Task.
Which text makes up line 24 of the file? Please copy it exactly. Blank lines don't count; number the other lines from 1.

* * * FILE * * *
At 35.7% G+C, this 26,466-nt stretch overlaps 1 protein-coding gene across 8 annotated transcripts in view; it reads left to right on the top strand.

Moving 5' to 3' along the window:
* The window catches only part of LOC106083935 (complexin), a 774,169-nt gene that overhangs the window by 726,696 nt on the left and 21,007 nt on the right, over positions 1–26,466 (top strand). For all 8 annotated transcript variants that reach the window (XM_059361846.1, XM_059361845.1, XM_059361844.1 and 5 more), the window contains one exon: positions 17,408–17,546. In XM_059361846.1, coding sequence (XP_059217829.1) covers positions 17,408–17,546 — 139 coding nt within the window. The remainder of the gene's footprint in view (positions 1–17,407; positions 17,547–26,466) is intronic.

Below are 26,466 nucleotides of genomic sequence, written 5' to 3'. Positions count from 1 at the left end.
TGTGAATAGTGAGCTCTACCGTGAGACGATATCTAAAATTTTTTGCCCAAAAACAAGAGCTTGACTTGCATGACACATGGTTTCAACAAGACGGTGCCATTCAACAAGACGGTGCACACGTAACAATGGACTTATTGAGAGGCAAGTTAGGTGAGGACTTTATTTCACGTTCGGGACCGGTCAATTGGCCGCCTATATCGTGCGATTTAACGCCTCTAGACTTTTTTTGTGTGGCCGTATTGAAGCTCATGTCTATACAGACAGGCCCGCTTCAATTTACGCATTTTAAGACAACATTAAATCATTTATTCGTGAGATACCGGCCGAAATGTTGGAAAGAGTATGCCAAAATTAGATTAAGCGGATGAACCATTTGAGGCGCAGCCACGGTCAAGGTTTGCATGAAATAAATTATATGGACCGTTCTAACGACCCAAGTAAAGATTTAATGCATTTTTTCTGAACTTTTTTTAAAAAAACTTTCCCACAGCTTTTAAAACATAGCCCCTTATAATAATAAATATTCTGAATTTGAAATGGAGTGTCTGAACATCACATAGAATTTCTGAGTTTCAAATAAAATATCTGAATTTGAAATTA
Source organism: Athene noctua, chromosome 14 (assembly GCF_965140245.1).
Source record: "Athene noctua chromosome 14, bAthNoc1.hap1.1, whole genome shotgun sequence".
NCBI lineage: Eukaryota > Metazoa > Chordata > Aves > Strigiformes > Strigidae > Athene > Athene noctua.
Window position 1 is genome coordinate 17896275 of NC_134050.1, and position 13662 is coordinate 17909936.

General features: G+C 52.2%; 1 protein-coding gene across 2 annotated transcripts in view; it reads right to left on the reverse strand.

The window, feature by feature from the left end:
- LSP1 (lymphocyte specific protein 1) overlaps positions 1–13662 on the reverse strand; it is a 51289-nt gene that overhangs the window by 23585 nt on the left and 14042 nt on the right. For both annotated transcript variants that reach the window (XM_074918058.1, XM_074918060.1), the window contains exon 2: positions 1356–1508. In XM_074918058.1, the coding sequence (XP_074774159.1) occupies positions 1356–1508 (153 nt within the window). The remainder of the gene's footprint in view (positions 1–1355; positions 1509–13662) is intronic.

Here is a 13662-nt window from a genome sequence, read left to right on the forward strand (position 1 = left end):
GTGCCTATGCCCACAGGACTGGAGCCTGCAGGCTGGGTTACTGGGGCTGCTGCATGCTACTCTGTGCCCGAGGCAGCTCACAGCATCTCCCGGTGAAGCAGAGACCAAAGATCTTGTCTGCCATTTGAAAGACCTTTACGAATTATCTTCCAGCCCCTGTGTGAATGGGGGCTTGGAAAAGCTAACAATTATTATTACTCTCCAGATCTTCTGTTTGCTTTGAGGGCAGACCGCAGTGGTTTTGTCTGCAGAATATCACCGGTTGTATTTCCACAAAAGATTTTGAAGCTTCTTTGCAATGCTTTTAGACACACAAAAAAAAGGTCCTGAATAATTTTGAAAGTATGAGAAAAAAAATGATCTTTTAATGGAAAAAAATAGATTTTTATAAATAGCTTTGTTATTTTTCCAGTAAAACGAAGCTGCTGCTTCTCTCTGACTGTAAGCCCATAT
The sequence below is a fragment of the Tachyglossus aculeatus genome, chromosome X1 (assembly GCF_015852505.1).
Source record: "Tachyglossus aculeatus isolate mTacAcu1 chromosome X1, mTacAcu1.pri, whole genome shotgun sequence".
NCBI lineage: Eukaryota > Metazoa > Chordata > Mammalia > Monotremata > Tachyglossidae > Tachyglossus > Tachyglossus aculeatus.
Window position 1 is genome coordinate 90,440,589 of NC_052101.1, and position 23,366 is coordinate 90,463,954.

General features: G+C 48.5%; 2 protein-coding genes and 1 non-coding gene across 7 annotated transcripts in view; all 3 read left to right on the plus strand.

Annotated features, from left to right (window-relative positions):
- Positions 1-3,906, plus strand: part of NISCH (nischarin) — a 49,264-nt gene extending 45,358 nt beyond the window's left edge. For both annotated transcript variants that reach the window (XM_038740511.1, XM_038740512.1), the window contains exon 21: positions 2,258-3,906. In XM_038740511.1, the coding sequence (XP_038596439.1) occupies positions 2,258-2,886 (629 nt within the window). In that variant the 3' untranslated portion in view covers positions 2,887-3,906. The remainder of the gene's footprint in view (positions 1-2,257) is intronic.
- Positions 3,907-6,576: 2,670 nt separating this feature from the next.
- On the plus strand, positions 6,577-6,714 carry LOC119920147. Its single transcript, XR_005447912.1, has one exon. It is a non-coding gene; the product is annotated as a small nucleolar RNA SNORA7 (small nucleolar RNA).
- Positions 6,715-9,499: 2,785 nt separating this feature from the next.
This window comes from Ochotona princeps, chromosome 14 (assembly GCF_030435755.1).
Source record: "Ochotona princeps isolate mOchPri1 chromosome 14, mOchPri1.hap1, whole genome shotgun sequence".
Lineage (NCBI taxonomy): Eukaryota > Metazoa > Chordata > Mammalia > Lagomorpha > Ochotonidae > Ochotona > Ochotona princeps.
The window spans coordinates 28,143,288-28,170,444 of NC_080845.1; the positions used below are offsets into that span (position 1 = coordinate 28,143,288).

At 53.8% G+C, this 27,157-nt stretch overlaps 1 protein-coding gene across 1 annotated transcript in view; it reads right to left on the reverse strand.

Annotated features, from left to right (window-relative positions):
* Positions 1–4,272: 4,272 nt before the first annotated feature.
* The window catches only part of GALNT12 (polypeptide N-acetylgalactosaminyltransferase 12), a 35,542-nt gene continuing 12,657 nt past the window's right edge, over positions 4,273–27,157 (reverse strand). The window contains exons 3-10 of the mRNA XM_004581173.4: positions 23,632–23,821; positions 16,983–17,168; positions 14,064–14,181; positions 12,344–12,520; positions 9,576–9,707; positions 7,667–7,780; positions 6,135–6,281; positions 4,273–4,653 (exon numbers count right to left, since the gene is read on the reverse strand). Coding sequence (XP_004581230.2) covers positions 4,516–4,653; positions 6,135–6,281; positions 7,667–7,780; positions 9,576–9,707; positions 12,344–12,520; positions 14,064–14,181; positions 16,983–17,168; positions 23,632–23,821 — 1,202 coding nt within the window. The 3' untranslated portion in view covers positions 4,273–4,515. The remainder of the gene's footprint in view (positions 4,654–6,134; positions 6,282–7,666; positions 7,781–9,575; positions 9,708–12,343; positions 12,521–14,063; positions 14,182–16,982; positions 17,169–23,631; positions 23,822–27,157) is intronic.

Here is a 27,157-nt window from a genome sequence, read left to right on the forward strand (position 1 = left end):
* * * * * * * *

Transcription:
- Positions 6,715-9,499: 2,785 nt separating this feature from the next.